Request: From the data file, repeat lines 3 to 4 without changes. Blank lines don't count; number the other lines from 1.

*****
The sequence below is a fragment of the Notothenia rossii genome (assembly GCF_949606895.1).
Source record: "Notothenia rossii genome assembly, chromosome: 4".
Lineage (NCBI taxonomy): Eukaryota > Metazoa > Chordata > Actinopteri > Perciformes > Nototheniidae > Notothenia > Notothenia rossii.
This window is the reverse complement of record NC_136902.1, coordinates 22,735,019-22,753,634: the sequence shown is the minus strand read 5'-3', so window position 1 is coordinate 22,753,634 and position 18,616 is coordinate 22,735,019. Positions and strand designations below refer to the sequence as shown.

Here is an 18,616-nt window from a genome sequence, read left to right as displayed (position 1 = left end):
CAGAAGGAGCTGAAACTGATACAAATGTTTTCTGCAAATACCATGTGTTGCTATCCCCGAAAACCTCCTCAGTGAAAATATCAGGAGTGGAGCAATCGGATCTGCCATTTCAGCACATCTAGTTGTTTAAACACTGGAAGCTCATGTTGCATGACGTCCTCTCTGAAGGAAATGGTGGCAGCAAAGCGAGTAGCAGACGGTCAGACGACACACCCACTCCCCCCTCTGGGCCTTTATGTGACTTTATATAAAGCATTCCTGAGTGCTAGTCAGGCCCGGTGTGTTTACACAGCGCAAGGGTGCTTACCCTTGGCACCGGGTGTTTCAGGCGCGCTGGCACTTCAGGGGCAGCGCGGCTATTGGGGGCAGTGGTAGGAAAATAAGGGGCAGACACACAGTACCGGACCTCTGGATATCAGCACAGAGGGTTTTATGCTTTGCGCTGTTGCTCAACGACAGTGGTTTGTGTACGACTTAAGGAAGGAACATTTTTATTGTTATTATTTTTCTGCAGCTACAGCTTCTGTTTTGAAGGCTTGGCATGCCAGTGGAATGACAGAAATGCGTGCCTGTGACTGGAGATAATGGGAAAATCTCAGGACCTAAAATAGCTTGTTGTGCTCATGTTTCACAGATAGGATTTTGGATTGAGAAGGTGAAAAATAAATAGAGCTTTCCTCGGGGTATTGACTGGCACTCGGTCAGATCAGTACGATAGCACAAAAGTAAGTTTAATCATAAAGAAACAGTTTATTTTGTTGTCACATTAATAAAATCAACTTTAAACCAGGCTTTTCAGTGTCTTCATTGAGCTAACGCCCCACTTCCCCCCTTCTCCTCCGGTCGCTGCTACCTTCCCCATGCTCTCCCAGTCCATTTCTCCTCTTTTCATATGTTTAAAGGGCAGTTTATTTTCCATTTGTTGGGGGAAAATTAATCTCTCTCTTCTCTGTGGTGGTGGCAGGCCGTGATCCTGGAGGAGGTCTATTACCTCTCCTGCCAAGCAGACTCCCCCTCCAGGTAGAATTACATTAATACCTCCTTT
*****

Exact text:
Lineage (NCBI taxonomy): Eukaryota > Metazoa > Chordata > Actinopteri > Perciformes > Nototheniidae > Notothenia > Notothenia rossii.
This window is the reverse complement of record NC_136902.1, coordinates 22,735,019-22,753,634: the sequence shown is the minus strand read 5'-3', so window position 1 is coordinate 22,753,634 and position 18,616 is coordinate 22,735,019. Positions and strand designations below refer to the sequence as shown.